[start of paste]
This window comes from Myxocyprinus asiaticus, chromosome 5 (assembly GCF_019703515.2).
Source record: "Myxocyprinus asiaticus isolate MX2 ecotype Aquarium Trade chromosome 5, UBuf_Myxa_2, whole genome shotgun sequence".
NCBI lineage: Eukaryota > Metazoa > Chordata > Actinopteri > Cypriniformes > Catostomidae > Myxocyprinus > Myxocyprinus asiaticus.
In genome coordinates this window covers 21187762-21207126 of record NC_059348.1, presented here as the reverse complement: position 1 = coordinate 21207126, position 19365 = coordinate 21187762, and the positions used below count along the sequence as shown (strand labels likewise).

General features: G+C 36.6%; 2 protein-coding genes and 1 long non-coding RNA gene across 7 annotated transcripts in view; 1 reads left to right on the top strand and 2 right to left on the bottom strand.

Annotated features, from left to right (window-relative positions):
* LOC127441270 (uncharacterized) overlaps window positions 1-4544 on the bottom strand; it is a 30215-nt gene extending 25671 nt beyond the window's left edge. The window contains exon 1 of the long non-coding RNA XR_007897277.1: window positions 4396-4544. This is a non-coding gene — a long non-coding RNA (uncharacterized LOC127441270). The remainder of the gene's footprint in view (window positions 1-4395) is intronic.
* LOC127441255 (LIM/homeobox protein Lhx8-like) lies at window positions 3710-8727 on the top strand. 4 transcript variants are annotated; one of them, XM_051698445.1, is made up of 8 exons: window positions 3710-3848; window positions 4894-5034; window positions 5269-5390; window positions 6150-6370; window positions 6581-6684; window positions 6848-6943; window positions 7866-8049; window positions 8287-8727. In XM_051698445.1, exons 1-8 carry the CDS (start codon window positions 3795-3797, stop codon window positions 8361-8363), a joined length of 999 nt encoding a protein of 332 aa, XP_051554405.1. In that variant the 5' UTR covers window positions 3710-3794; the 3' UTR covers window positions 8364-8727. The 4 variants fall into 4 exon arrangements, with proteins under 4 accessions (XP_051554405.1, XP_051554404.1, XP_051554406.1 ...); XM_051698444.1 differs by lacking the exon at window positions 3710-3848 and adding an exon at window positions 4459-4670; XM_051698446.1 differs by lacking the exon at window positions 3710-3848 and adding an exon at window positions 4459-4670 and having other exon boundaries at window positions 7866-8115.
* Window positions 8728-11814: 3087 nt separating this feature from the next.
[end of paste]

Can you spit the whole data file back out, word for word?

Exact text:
This window comes from Myxocyprinus asiaticus, chromosome 5 (assembly GCF_019703515.2).
Source record: "Myxocyprinus asiaticus isolate MX2 ecotype Aquarium Trade chromosome 5, UBuf_Myxa_2, whole genome shotgun sequence".
NCBI lineage: Eukaryota > Metazoa > Chordata > Actinopteri > Cypriniformes > Catostomidae > Myxocyprinus > Myxocyprinus asiaticus.
In genome coordinates this window covers 21187762-21207126 of record NC_059348.1, presented here as the reverse complement: position 1 = coordinate 21207126, position 19365 = coordinate 21187762, and the positions used below count along the sequence as shown (strand labels likewise).

General features: G+C 36.6%; 2 protein-coding genes and 1 long non-coding RNA gene across 7 annotated transcripts in view; 1 reads left to right on the top strand and 2 right to left on the bottom strand.

Annotated features, from left to right (window-relative positions):
* LOC127441270 (uncharacterized) overlaps window positions 1-4544 on the bottom strand; it is a 30215-nt gene extending 25671 nt beyond the window's left edge. The window contains exon 1 of the long non-coding RNA XR_007897277.1: window positions 4396-4544. This is a non-coding gene — a long non-coding RNA (uncharacterized LOC127441270). The remainder of the gene's footprint in view (window positions 1-4395) is intronic.
* LOC127441255 (LIM/homeobox protein Lhx8-like) lies at window positions 3710-8727 on the top strand. 4 transcript variants are annotated; one of them, XM_051698445.1, is made up of 8 exons: window positions 3710-3848; window positions 4894-5034; window positions 5269-5390; window positions 6150-6370; window positions 6581-6684; window positions 6848-6943; window positions 7866-8049; window positions 8287-8727. In XM_051698445.1, exons 1-8 carry the CDS (start codon window positions 3795-3797, stop codon window positions 8361-8363), a joined length of 999 nt encoding a protein of 332 aa, XP_051554405.1. In that variant the 5' UTR covers window positions 3710-3794; the 3' UTR covers window positions 8364-8727. The 4 variants fall into 4 exon arrangements, with proteins under 4 accessions (XP_051554405.1, XP_051554404.1, XP_051554406.1 ...); XM_051698444.1 differs by lacking the exon at window positions 3710-3848 and adding an exon at window positions 4459-4670; XM_051698446.1 differs by lacking the exon at window positions 3710-3848 and adding an exon at window positions 4459-4670 and having other exon boundaries at window positions 7866-8115.
* Window positions 8728-11814: 3087 nt separating this feature from the next.